Theft crimes are some of the most common offenses, but quite a few people don’t really understand the different kinds of theft laws in New Jersey. While most people realize that retail fraud is effectively shoplifting, which is a form of theft conducted inside a business, there are other kinds of theft that they may not understand.
Many people don’t understand the difference between a burglary and a robbery although both are theft under New Jersey law. If you or a loved one are facing allegations related to theft, burglary or robbery, familiarizing yourself with the difference between these forms of theft can help you understand the potential consequences and develop a defense strategy for court.
Robbery is a crime where the victim is present
Theft can happen at any time, but when one person steals directly from another, whether they use threats, intimidation, weapons or physical violence, that is robbery under New Jersey law. For the state to bring a charge of robbery against an alleged thief, the victim who had their possession(s) stolen or who experienced an attempted theft must have been present when the alleged thief tried to deprive them of their possessions.
Robbery can include thefts in various forms like muggings, where a stranger comes up and either uses a weapon or threat of physical violence to induce someone to hand over their wallet, phone, jewelry and other valuables.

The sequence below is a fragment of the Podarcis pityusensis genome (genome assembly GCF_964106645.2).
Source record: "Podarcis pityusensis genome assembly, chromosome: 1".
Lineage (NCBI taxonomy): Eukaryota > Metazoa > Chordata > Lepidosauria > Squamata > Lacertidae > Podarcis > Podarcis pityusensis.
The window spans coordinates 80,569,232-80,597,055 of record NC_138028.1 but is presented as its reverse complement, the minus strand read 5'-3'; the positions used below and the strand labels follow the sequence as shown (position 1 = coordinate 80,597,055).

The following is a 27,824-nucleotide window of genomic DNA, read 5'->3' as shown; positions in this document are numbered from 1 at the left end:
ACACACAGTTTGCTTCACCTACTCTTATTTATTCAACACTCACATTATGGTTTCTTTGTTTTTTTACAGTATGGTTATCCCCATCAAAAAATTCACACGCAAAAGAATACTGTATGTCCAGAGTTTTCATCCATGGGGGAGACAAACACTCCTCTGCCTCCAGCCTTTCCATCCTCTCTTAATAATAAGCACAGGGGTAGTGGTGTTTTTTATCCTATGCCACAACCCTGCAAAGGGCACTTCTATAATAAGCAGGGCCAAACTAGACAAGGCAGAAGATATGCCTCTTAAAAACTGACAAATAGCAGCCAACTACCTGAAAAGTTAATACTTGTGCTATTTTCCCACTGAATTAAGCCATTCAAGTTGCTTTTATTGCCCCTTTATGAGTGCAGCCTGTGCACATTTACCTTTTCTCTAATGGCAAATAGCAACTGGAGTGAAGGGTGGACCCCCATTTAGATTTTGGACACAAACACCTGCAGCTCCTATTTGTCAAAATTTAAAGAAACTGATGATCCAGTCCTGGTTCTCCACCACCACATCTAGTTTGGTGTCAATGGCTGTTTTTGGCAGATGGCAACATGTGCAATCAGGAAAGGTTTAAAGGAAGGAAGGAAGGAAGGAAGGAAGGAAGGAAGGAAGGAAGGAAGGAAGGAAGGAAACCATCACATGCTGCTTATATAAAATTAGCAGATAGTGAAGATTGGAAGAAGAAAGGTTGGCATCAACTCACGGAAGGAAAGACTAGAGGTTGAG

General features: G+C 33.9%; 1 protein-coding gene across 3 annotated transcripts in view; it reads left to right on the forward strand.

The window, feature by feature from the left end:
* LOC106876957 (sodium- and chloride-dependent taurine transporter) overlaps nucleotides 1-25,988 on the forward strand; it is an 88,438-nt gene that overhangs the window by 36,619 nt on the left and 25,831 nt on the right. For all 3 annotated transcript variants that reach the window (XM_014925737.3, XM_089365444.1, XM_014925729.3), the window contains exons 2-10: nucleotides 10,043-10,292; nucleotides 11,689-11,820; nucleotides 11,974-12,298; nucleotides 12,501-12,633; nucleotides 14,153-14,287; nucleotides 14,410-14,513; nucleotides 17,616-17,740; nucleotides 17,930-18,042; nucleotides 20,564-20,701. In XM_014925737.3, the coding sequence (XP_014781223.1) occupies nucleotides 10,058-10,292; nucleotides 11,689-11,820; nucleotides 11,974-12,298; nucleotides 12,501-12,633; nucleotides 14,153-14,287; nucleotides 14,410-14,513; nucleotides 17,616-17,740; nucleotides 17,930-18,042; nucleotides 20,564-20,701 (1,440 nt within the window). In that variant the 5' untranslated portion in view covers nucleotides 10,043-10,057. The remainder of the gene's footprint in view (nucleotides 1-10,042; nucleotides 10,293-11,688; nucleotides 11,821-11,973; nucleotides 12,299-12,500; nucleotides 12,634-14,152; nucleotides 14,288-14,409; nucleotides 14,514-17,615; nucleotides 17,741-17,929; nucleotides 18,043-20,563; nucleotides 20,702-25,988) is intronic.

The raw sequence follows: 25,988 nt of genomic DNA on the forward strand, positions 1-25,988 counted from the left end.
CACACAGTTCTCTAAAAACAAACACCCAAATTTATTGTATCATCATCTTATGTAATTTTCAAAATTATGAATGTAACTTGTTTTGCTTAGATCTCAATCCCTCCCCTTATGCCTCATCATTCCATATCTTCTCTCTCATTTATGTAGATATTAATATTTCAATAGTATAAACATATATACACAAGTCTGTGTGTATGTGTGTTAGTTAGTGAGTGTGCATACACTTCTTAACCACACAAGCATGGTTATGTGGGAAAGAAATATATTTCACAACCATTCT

Burglary charges don’t require a victim to be present
Burglary is a kind of theft crime that occurs when one person enters the residence, business or property of someone else. In some cases, burglary happens when people are at home or working at the business. They may or may not be aware of the theft as it occurs.
Other times, burglaries happen specifically when someone is not at home to reduce the likelihood of the victim identifying the perpetrators in court. Sometimes, those attempting to burglarize someone’s home can wind up surprised when the property owner returns home unexpectedly. Burglaries can sometimes result in additional violence, potentially including assault, unlawful restraint or even murder.
New Jersey takes theft crimes seriously
Both burglary and robbery carry significant penalties under New Jersey criminal statutes. In fact, lawmakers are currently working toward increasing the penalties and restricting existing legal loopholes for those accused of theft crime.
If you or someone you love may soon face charges related to a robbery or a burglary, talking with an attorney with experience in New Jersey criminal law can help you develop a defense strategy to minimize the impact of those charges on your life and future.